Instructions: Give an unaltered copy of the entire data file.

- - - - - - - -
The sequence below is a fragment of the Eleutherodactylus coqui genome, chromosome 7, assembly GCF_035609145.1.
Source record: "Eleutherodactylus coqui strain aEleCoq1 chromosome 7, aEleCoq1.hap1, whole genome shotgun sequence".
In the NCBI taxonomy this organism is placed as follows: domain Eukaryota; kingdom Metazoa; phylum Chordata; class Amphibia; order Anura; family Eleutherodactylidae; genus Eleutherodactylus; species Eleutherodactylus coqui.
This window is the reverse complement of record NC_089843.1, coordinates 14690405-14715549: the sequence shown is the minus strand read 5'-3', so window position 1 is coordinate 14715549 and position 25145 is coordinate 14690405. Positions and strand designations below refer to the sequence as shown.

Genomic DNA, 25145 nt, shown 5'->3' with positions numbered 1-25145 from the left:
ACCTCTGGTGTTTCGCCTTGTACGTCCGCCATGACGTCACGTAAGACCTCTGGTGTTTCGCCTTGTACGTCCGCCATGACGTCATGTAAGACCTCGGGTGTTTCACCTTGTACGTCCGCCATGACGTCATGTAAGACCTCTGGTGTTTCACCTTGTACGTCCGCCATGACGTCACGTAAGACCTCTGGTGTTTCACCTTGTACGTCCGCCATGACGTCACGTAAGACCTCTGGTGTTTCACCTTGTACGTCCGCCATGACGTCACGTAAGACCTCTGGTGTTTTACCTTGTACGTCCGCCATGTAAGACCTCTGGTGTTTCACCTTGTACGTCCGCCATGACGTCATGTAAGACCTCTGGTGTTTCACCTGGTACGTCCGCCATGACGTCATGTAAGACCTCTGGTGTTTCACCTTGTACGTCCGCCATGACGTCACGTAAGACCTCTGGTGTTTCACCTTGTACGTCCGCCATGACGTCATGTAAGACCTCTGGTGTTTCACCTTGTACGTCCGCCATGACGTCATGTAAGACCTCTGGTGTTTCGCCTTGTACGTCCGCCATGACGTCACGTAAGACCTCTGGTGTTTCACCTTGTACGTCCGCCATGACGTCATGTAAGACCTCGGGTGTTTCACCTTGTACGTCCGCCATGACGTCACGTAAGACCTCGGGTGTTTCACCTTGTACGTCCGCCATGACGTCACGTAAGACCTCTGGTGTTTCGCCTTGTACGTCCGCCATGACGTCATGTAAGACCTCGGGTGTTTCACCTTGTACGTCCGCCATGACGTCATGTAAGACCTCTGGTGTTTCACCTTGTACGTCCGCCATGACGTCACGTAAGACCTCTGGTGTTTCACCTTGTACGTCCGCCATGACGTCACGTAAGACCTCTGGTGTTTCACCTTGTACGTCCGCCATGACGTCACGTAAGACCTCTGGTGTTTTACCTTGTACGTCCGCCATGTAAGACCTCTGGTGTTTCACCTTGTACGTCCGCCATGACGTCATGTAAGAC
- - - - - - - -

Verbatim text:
The sequence below is a fragment of the Eleutherodactylus coqui genome, chromosome 7, assembly GCF_035609145.1.
Source record: "Eleutherodactylus coqui strain aEleCoq1 chromosome 7, aEleCoq1.hap1, whole genome shotgun sequence".
In the NCBI taxonomy this organism is placed as follows: domain Eukaryota; kingdom Metazoa; phylum Chordata; class Amphibia; order Anura; family Eleutherodactylidae; genus Eleutherodactylus; species Eleutherodactylus coqui.
This window is the reverse complement of record NC_089843.1, coordinates 14690405-14715549: the sequence shown is the minus strand read 5'-3', so window position 1 is coordinate 14715549 and position 25145 is coordinate 14690405. Positions and strand designations below refer to the sequence as shown.

Genomic DNA, 25145 nt, shown 5'->3' with positions numbered 1-25145 from the left:
ACCTCTGGTGTTTCGCCTTGTACGTCCGCCATGACGTCACGTAAGACCTCTGGTGTTTCGCCTTGTACGTCCGCCATGACGTCATGTAAGACCTCGGGTGTTTCACCTTGTACGTCCGCCATGACGTCATGTAAGACCTCTGGTGTTTCACCTTGTACGTCCGCCATGACGTCACGTAAGACCTCTGGTGTTTCACCTTGTACGTCCGCCATGACGTCACGTAAGACCTCTGGTGTTTCACCTTGTACGTCCGCCATGACGTCACGTAAGACCTCTGGTGTTTTACCTTGTACGTCCGCCATGTAAGACCTCTGGTGTTTCACCTTGTACGTCCGCCATGACGTCATGTAAGACCTCTGGTGTTTCACCTGGTACGTCCGCCATGACGTCATGTAAGACCTCTGGTGTTTCACCTTGTACGTCCGCCATGACGTCACGTAAGACCTCTGGTGTTTCACCTTGTACGTCCGCCATGACGTCATGTAAGACCTCTGGTGTTTCACCTTGTACGTCCGCCATGACGTCATGTAAGACCTCTGGTGTTTCGCCTTGTACGTCCGCCATGACGTCACGTAAGACCTCTGGTGTTTCACCTTGTACGTCCGCCATGACGTCATGTAAGACCTCGGGTGTTTCACCTTGTACGTCCGCCATGACGTCACGTAAGACCTCGGGTGTTTCACCTTGTACGTCCGCCATGACGTCACGTAAGACCTCTGGTGTTTCGCCTTGTACGTCCGCCATGACGTCATGTAAGACCTCGGGTGTTTCACCTTGTACGTCCGCCATGACGTCATGTAAGACCTCTGGTGTTTCACCTTGTACGTCCGCCATGACGTCACGTAAGACCTCTGGTGTTTCACCTTGTACGTCCGCCATGACGTCACGTAAGACCTCTGGTGTTTCACCTTGTACGTCCGCCATGACGTCACGTAAGACCTCTGGTGTTTTACCTTGTACGTCCGCCATGTAAGACCTCTGGTGTTTCACCTTGTACGTCCGCCATGACGTCATGTAAGAC